Tuesday, February 20, 2018
Health

Tap into feel-good chemicals with the right Valentine's Day gift

Let's just state, right up front, that it's tough to go wrong with any of the tried and true Valentine's Day gifts.

Chocolates? Flowers? Dinner at your favorite place? All fine. And safe. But a little boring.

You know you can do better.

This year, why not think outside the candy box, and get the one you love a gift that's thoughtful, sexy, good for your relationship and good for your health.

That's right — love (and, yes, sex) can have all kinds of health benefits, from boosting immunity and lowering your cholesterol to helping you ditch some of the stress that otherwise can drag you down.

"Positive interactions definitely can increase all kinds of things chemically in your body — but also mentally, emotionally and spiritually, it can improve your health overall," says Yvonka De Ridder, founder and CEO of Loving Life Therapy in Tampa.

How can you tap into some of those feel-good chemicals with a Valentine's Day gift? Here are some suggestions:

Get in touch with a massage

Touch is soothing, healing, stress reducing, and it also releases oxytocin, the love hormone, say clinical sexologists and relationship counselors Chuck and Jo-ann Bird of the Center for Life, Relationship and Sexual Wellness in Tampa.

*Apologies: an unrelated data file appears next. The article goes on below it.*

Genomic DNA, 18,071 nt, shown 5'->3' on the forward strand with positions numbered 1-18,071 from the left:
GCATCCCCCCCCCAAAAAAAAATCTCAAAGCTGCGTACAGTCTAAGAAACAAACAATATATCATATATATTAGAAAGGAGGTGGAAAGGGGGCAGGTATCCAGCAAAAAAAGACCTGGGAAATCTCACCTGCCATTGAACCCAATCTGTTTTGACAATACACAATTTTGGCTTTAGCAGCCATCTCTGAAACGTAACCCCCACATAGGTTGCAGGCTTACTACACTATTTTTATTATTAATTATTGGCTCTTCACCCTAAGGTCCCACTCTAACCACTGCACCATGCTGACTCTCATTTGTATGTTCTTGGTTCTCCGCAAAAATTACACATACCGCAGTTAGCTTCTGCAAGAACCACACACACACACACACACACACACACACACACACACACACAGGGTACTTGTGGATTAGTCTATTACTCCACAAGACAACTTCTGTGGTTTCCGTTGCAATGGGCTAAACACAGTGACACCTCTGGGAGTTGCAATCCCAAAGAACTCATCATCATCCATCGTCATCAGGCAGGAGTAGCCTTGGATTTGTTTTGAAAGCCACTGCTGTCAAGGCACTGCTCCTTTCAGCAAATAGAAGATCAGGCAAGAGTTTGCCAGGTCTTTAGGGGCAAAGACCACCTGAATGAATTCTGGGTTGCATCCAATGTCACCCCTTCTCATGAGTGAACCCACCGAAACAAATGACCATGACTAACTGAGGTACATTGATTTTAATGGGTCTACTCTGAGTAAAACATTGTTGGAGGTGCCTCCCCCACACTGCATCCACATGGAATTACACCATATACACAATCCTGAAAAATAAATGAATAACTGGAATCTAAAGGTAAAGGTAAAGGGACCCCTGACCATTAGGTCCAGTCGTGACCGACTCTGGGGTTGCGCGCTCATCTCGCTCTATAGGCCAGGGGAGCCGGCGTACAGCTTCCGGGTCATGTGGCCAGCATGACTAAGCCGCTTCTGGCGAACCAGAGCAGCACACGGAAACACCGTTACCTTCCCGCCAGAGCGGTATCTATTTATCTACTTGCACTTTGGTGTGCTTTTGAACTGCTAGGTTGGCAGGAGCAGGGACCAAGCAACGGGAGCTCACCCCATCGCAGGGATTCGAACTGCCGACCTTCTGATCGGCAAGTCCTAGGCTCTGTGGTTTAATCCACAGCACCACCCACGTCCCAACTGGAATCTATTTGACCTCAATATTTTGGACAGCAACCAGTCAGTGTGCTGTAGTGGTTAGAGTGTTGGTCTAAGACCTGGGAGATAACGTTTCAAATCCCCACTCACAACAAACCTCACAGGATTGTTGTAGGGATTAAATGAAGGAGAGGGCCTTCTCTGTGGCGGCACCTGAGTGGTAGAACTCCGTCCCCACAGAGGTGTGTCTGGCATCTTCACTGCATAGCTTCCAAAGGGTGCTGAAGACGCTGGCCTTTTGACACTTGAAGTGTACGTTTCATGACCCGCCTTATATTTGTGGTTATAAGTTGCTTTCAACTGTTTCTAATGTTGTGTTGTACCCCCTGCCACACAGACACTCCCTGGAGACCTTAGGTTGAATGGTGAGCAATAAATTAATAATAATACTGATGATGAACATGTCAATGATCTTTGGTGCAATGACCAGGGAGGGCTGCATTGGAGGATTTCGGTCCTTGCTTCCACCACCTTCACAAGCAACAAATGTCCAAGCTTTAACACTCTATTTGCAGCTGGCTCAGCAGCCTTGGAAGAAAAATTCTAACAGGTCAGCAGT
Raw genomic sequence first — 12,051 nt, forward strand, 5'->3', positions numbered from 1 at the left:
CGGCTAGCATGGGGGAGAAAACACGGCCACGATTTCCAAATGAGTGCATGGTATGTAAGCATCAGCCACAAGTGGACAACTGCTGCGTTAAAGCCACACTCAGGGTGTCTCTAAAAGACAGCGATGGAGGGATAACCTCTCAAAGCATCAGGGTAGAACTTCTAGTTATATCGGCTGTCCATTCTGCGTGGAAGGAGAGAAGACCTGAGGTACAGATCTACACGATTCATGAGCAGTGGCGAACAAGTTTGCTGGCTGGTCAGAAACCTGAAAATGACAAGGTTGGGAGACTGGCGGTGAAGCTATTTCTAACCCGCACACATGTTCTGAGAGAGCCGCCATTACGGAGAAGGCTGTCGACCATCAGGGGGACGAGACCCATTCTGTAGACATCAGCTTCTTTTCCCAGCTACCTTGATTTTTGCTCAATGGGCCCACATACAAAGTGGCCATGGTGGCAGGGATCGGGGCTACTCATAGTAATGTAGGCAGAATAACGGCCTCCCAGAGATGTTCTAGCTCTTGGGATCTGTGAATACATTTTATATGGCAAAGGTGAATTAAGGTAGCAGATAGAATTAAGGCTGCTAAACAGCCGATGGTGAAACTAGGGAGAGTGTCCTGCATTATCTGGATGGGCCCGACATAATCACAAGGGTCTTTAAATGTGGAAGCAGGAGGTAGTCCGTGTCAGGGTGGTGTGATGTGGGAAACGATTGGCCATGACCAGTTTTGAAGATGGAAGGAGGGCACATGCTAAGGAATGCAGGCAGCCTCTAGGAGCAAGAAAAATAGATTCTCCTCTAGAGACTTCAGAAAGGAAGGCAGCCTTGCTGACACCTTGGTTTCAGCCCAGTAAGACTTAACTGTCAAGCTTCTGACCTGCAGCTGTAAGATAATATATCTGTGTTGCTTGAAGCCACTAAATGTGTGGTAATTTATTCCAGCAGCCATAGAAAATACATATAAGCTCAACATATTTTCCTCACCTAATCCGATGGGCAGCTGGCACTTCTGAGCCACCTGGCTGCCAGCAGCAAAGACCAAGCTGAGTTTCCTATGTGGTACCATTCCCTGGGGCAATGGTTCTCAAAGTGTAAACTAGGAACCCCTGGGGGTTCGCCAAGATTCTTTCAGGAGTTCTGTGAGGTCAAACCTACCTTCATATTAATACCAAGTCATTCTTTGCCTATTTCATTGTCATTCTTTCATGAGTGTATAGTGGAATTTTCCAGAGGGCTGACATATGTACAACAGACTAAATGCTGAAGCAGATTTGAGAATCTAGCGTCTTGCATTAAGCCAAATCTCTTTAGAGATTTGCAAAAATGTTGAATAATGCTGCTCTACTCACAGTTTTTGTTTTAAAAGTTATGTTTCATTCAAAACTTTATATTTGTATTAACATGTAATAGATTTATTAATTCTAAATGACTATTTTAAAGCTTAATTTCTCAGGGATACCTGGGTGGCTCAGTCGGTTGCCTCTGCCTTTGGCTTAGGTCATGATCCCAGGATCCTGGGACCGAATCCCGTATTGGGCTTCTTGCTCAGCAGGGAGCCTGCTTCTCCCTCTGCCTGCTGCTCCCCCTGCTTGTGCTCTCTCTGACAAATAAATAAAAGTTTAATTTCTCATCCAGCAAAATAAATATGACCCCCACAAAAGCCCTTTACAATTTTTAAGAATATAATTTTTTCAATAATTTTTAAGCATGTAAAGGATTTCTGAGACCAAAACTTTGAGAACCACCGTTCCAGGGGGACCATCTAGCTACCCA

Oxytocin is usually released in large doses after an orgasm, "But we know from research that just touching and hugging can release oxytocin," Chuck Bird says. "It helps create that emotional bond."

Of course, a massage is meant to relax you — and anything that lowers stress is good for your health. But all that physical pleasure just might help rev you up for more intimacy later. And sex is great exercise! It burns calories (about 100 for men and 69 for women during the average 25-minute romp, according to 2013 research from the University of Montreal). It gets your heart pumping. And it helps release the hormone prolactin, which can have positive side effects for your metabolism and immune system, and can help you sleep.

Some spas also offer massage lessons, so you can enjoy a massage from your partner at home. (Couples massages range in price from about $100 an hour to $350 and up, depending on services offered, such as saunas or facials.)

Try a change of place for dinner

If a meal out is a must, change it up a bit. Couples tend to hit the same two or three restaurants time and again because they're comfortable, Chuck Bird says.

"Choose something new. Go to the beach and have a picnic instead of dinner," he says. Or try a different restaurant. "It puts that new energy back into a relationship."

Keeping things interesting helps keep the passion in a relationship, the Birds say. How does that affect your health? Studies have linked being happily married with lower incidences of stress, depression, social isolation and heart disease. It might even improve your chances of cancer survival, if only because someone is looking out for you. On the flip side, marital discord has been linked to stroke, heart disease and even suicide in men.

Expand your mind with a class